Indian School Children Plagued By Poor Facilities
KOLKATA, India — Jeet Nandy (17) is a student at one of Kolkata’s government schools. His mother works as a housekeeper, and his father works in a factory. The parents are too busy making ends meet to pay attention to their son’s academic performance, which has them worried.
So, last year, before the pandemic began, Nandy’s parents relocated him to the city’s northern suburbs to live with his maternal aunt. He was promptly enrolled at a local government school, but the change in the environment did little to remedy his woes.
“Once I got to the new school, I realized nothing had changed,” Nandy told Zenger News.
“The school’s classrooms and bathrooms were in a pitiful state. Neither did it have a library nor a decent playground. There was not a single computer in the entire school, let alone a stable internet connection. This had an impact on my day-to-day learning, and despite getting help at home, I couldn’t improve.”
Nandy is one among hordes of schoolchildren from around India who are subjected to dismal school facilities. A report released by the central government-run web portal Unified District Information on School Education (UDISE+) in June 2021 revealed that only a meager 22.3 percent of Indian schools have access to the internet, and a lowly 38.5 percent of them have computers.
A library, reading room, or a reading corner is not available in more than 15 percent of all Indian schools surveyed. To make matters worse, more than 16 percent of the schools do not have access to electricity, and 18 percent don’t have the provisions for an annual medical checkup.
Over-hiring of teachers
Despite such stark inadequacies, the government appears to be spending resources less than judiciously. Take, for instance, the increased hiring of new teachers over the past few years. In 2019, there were 9.68 million school teachers in India, 250,000 more than that in 2018.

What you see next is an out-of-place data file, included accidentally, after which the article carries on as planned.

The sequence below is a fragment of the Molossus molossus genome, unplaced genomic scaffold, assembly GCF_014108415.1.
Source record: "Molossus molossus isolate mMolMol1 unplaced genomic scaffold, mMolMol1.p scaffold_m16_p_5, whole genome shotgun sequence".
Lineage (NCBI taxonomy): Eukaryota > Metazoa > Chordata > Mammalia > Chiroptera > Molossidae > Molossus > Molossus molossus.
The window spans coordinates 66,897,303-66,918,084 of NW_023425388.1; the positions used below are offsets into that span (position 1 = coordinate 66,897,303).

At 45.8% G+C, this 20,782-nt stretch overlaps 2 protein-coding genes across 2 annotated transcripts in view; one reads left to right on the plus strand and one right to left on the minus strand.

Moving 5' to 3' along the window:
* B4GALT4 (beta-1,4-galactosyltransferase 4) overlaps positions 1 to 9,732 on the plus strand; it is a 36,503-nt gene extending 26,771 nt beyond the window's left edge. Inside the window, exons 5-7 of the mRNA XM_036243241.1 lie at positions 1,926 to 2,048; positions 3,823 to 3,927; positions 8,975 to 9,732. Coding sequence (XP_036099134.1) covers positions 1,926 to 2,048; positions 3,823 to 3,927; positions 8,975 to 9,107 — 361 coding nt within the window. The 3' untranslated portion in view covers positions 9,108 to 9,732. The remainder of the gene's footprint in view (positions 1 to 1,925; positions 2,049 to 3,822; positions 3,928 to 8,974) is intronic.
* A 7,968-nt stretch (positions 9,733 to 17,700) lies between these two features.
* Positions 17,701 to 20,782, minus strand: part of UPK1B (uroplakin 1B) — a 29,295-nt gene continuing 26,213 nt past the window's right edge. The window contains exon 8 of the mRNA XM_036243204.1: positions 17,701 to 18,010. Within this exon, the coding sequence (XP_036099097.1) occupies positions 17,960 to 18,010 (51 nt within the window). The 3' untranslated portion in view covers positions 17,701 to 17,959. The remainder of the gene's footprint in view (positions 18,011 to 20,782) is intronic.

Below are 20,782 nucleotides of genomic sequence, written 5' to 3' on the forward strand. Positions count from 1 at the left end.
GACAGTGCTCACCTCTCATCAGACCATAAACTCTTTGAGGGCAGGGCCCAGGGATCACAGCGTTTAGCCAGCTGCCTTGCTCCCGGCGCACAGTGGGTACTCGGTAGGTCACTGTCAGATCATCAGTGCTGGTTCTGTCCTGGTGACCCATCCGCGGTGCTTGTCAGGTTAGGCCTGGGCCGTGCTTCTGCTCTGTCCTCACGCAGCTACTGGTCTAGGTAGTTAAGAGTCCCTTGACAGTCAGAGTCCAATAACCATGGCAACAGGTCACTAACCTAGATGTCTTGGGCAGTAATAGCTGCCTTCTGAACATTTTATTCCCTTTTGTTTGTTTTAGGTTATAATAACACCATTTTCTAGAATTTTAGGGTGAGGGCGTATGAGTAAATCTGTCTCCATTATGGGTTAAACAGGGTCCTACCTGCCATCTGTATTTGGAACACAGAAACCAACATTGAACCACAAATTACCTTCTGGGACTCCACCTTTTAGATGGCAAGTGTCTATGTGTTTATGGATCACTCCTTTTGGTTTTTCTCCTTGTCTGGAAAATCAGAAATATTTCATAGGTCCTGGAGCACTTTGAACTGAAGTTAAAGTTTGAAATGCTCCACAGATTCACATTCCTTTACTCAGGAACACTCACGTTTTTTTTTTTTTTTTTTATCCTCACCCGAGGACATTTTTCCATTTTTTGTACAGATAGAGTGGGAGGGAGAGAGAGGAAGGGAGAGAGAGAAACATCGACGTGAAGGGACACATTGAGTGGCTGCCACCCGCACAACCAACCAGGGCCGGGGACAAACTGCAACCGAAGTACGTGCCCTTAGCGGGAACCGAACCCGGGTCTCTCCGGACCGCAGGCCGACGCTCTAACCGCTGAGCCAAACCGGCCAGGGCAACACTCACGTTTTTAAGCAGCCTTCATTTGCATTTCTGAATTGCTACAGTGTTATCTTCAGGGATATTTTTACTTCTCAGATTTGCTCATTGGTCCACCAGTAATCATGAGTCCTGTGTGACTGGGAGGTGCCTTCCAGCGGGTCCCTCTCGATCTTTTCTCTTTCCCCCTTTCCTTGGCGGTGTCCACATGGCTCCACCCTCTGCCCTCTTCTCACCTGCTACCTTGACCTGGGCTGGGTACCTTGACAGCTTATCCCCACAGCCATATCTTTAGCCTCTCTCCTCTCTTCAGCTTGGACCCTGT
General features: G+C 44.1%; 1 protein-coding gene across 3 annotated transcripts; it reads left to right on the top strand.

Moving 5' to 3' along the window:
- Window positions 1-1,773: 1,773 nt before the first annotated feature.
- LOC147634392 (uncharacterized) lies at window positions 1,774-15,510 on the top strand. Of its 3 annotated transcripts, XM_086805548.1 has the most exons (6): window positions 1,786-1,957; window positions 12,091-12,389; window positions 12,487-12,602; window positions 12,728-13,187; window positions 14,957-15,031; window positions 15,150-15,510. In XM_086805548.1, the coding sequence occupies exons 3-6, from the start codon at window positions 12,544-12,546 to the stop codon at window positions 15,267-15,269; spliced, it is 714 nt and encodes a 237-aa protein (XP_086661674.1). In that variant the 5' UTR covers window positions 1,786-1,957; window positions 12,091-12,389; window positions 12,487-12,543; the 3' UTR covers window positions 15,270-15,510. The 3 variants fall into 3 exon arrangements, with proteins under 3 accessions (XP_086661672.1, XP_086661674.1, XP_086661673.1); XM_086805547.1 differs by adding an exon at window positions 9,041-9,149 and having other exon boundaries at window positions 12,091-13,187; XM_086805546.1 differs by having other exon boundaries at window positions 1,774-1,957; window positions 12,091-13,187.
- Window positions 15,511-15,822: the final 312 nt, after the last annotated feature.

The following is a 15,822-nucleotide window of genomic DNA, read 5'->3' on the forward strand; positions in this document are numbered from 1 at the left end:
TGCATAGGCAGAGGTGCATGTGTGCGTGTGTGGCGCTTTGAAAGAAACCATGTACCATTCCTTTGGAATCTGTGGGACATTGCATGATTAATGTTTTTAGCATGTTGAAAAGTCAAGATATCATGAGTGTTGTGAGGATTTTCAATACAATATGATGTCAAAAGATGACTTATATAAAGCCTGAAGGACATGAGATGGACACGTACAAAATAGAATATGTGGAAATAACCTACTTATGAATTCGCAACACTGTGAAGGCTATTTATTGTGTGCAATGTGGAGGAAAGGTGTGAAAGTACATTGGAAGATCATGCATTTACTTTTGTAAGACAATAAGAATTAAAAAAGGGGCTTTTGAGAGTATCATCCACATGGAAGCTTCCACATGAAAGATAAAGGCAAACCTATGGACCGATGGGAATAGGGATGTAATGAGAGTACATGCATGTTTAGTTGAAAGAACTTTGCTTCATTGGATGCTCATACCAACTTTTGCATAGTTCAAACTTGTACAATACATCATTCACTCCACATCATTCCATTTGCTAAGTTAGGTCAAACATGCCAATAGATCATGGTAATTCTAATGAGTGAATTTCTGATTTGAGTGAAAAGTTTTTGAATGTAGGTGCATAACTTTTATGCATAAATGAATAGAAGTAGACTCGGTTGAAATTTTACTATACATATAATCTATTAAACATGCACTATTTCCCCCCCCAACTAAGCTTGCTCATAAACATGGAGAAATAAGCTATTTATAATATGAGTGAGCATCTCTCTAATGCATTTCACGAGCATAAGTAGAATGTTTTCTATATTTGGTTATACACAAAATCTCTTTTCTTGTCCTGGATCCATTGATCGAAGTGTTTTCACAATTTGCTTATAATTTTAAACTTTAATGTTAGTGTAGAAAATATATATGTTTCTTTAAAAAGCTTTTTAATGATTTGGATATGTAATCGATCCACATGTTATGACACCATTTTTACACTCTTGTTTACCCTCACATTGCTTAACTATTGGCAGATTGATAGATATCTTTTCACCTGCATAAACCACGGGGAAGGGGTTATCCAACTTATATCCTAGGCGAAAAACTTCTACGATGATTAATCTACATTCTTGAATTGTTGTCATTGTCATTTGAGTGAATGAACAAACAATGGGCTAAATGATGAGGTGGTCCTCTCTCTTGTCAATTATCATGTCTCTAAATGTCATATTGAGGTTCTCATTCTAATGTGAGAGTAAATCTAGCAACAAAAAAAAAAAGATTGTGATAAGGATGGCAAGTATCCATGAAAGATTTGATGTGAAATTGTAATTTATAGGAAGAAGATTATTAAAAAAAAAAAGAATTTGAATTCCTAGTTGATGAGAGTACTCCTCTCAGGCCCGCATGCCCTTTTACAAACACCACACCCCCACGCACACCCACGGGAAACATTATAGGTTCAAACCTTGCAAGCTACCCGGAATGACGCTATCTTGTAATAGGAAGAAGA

This has had an effect on the Pupil-Teacher Ratio (PTR) across Indian schools. Currently, it is on the decline at all levels of school education in the country. A reduction in PTR means a teacher has to teach fewer students, leading to declining class sizes.
However, are small class sizes really effective in enhancing learning standards amongst its students?
“Internationally, there is no consistent evidence that it is necessarily better if children are taught in smaller classes,” Geeta Gandhi Kingdon, Chair of Education Economics and International Development at the UCL Institute of Education, University College London, told Zenger News.
A study, co-written by her and Sandip Datta, assistant professor at Delhi School of Economics, argues that India is indeed overspending on hiring more teachers when that money can be used more effectively elsewhere.
Kingdon and her colleague found that in 2017-18, the $3.6 billion spent on the wages of 0.4 million new teachers hired between 2010 and 2017 was a waste of money rather than an investment in education.
“Up to a class-size of roughly 40 in science subjects and roughly 50 in non-science subjects, there is non-reduction in pupil learning as class size increases… If the government had maintained a pupil-teacher ratio of 40, it could have saved $19.4 billion [INR 145,000 crore in Indian currency] per annum,” the study states.